Emotional reactivity is described as having an uncontrollable emotional reaction to a stimulus. You may not realize your emotional language and reactivity because it can be deeply intertwined with how you’re accustomed to operating in the world. Maybe you’ve experienced feeling impulsive after someone cuts you off in traffic. Or maybe you’ve experienced a pull into an angry “red zone” when you’re feeling triggered in an argument with a loved one. Perhaps that feeling has led you to act or say things before your thinking brain can tell you how to process the information. This relationship, the one between oneself and their emotions, is a key aspect of healthy communication and relationships. When someone is emotionally reactive, clear communication becomes impossible because they’re overcome with emotion and not listening.
When you don’t have control over your emotions, you may feel like you’re always messing up. If you’ve had the experience of getting into an argument with a significant other only to feel like neither one of you is listening, you’ve likely fallen victim to the powerful nature of overwhelming emotions. As texting has become a default way to communicate, emotional reactivity has found new complications. And with texting in particular, emotional reactivity can leave you feeling abandoned and/or responding impulsively. It can be difficult to move through a problem when you’re blinded by your emotions. By learning how to manage emotional reactivity in therapy, you’ll be able to process things clearly and take a pause before reacting or acting impulsively.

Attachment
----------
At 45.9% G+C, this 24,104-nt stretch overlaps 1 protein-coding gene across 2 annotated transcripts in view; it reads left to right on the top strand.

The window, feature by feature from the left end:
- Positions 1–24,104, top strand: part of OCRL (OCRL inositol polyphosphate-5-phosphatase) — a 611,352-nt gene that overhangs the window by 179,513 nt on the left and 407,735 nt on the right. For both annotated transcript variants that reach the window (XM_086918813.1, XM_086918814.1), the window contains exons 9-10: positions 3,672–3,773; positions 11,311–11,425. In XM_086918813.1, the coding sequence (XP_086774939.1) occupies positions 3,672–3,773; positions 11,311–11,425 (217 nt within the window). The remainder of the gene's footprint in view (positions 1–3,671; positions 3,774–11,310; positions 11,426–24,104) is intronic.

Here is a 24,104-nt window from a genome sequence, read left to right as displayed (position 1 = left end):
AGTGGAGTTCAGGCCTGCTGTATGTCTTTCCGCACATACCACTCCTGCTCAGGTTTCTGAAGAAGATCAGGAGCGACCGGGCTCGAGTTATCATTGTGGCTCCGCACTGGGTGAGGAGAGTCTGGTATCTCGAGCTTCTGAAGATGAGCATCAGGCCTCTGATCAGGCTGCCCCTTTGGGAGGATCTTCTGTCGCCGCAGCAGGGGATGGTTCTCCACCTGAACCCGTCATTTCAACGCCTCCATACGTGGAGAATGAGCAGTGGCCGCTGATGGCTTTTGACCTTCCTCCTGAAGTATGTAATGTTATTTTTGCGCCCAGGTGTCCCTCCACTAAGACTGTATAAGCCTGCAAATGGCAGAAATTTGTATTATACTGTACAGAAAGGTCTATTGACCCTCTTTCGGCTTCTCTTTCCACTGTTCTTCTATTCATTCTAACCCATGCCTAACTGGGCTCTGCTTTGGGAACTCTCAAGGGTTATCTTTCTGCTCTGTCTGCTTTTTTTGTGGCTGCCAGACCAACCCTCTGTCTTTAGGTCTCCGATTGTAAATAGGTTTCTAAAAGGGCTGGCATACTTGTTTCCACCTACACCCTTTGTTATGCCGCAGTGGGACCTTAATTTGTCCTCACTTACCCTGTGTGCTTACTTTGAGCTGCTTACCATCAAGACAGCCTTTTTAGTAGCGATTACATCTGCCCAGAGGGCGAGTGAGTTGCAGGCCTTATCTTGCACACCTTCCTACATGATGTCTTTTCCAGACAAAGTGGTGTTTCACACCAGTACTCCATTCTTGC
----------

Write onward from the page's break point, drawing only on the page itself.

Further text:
There are a multitude of underlying issues that can contribute to someone being emotionally reactive. Trauma, PTSD (post-traumatic stress disorder), a fear of abandonment, among other difficult experiences can deteriorate one’s ability to process emotions. At the Resilience Lab, our approach to therapy is unique and individualized. We will work with you to determine any emotional reactivity issues and any underlying diagnosis that may be contributing. Common modalities for the treatment of emotional reactivity issues include DBT (dialectical behavior therapy), psycho-education and skills training in order to better manage emotions and conflict.